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Review of David J. Ayers: After the Revolution

June 18, 2024
By Samuel James

Editor’s Note: The following book review appears in the Spring 2024 issue of Eikon.

Oliver Perry famously wrote to William Henry Harrison, “We have met the enemy, and they are ours.” This line has become a proverb for the sober moments when the difficulties and problems we think are caused by others are actually traced back to us. It’s an aphorism that’s appropriate for what David J. Ayers lays bare in After the Revolution: Sex and the Single Evangelical, a meticulously researched confrontation with the sexual habits of professing evangelical Christians.

After the Revolution is not a pleasant read. It may, in fact, be one of the most discouraging and uncomfortable books you have read in a while. The data Ayers presents is a straightforward story of moral compromise, thin discipleship, and a potentially disastrous future. Ayers couples this research with reflection that is simple and unsparing, but not hopeless. If After the Revolution comes up short as a truly transformational work, it shines an important light on the state of conservative Protestantism today.

Ayers’s book essentially poses three questions: What is the biblical teaching on sexuality? How do the sexual habits of evangelical Christians compare with this teaching? And what is the long-term outlook for a Christian culture that gets this wrong? The first question yields (thankfully!) no surprises, as Ayers offers a traditional, exegetically responsible summary of the Bible’s sexual ethics. Culturally, Ayers writes a concise and helpful summary of the social transformation of sexual mores, arguing that Western society has migrated from “an ethic of covenant to an ethic of consent.” But the major contribution of After the Revolution is the use of data from the General Social Survey (GSS), National Survey of Family Growth (NSFG), and others, to assemble a reliable narrative of how evangelical Christians in Western society are living compared to the mainstream.

The results are unequivocal: A significant percentage of professing Christians in the United States express either uncertainty, ambivalence, or outright approval of sex outside marriage. A solid 35% of evangelical men and women say that sex between unmarried adults is “not wrong at all” (78). Evangelical habits support this confusion. A clear majority of evangelicals in their thirties say they have cohabitated with a partner at least once, including 62% of evangelical men and 72% of evangelical men aged 29–34 (117). Sexual activity among unmarried evangelicals rises when the topic expands from intercourse to include things like oral sex, which over 80% of evangelical men and women aged 23–32 say they have done (113). Ayers produces many such poll results, often zeroing in on a demographic or a particular sexual habit. While self-identified “evangelicals” have less extramarital sex than other Christian subgroups, the results throughout the book suggest more assimilation than difference.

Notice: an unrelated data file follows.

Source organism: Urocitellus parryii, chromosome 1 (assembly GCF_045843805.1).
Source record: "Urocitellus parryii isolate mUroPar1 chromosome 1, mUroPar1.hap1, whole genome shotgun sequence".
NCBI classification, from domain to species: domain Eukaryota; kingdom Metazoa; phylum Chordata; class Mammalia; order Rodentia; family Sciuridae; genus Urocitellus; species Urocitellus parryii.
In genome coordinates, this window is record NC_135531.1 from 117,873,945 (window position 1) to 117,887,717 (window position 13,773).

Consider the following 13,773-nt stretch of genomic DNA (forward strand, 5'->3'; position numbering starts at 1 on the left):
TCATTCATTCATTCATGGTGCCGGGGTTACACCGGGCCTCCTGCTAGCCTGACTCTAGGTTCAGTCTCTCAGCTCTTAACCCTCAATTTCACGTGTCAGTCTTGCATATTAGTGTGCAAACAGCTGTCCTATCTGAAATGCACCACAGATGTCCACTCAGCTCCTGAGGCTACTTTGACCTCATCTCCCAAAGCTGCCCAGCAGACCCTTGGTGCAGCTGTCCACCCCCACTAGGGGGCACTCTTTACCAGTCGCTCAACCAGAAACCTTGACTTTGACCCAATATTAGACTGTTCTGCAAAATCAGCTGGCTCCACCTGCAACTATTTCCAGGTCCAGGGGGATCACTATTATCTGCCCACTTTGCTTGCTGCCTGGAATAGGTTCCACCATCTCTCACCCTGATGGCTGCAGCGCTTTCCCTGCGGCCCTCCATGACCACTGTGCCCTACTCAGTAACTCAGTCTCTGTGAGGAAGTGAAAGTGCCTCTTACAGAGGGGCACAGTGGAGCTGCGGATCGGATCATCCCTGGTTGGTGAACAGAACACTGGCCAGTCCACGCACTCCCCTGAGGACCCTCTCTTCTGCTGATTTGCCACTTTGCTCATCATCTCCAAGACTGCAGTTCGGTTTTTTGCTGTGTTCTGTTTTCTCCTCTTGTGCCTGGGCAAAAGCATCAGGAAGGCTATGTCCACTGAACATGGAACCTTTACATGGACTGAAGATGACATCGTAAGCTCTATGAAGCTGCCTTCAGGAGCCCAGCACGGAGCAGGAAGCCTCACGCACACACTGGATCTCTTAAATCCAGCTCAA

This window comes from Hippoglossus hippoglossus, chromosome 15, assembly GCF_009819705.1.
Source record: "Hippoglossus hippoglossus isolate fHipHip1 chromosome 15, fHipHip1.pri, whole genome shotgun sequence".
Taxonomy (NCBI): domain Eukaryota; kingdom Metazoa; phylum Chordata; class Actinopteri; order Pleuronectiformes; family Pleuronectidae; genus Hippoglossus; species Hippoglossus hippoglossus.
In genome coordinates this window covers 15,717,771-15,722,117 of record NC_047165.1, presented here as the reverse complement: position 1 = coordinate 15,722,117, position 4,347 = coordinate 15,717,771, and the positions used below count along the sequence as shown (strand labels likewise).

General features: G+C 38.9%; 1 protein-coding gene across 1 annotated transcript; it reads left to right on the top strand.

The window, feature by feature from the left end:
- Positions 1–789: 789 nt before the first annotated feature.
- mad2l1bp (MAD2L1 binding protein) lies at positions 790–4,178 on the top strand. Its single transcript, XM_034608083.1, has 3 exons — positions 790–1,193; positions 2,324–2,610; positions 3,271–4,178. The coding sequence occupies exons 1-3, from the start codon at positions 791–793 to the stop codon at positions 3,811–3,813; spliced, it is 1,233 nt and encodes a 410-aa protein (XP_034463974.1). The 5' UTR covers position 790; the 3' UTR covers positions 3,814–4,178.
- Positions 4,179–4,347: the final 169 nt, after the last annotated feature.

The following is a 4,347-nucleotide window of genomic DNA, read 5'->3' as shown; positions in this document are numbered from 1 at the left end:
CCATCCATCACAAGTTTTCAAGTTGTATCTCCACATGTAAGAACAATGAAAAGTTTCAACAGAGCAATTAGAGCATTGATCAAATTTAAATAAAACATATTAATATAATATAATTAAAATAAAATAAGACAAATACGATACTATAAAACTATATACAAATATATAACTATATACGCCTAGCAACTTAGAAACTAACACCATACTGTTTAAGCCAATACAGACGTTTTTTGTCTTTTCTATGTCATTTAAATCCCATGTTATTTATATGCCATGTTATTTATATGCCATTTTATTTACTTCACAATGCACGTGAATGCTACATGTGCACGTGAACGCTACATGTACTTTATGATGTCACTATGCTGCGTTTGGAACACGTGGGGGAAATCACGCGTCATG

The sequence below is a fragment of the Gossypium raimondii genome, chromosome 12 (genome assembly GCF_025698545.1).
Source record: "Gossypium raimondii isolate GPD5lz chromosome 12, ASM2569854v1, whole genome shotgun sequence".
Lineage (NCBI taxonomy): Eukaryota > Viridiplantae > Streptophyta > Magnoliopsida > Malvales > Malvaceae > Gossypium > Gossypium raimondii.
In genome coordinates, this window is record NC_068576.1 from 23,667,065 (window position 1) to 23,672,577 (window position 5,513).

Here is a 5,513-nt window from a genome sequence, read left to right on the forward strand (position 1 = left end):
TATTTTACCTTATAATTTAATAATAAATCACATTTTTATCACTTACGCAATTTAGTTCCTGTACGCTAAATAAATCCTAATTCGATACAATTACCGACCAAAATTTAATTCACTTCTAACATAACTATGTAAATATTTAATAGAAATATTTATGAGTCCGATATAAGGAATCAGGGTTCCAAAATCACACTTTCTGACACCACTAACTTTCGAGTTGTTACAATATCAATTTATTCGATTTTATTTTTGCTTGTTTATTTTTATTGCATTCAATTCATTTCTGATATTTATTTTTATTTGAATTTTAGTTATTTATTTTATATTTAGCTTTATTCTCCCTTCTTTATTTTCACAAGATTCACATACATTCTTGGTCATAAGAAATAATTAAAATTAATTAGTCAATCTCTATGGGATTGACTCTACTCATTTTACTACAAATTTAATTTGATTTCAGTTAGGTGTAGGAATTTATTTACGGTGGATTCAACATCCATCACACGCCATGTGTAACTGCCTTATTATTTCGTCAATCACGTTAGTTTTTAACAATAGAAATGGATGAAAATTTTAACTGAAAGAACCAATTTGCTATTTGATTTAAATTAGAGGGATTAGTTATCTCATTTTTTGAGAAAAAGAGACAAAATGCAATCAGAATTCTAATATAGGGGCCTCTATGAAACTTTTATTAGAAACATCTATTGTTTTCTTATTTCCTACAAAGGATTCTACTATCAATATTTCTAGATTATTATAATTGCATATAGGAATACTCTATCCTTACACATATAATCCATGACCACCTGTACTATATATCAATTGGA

Getting one’s head around these numbers is challenging. While most pastors would probably not be shocked to find young singles in their churches who were sexually active, these results suggest that evangelical virginity is a relative rarity. Why? Ayers offers a reasonable, if somewhat anticlimactic, explanation: “Antinomianism is a major problem among modern evangelicals,” he writes, “and in many ways reflects the sensate mindset in which sexual sin is evaluated based on its perceived impact on people, or lack thereof, rather than as an offense against a just and holy God” (146).

Ayers offers an extended analysis of moralistic therapeutic deism, the term coined by sociologist Christian Smith for Western society’s me-centered, feelings-oriented civil religion. In the absence of robust catechesis, Ayers argues, contemporary evangelicals have absorbed the ambient culture’s values. “Almost half of evangelicals and over 60 percent of Pentecostals do not believe in absolute truth,” he records “Roughly 70% in both religious classifications rejected the idea that God is the basis of all truth.” (167). It’s not surprising that such uncertainty about the very existence of transcendent truth would express itself in unbiblical sexual habits, particularly in a post-sexual revolution world.

After the Revolution is a unique book. Its combination of social science, ethics, cultural analysis, and pastoral reflection makes it a valuable work. What’s more, After the Revolution is one of the only books offering evangelical church leaders both a data-based and doctrine-oriented look at evangelical sexuality. Whereas many books about these topics are either purely polemical (e.g., a defense of Christian sexual ethics) or purely observational (e.g., here’s what the surrounding culture is up to), Ayers’s project helps church leaders interpret their context intelligently and theologically.

In further evaluating the book, however, I’d like to offer three rejoinders. One is simply an observation, one a question, and one a critique.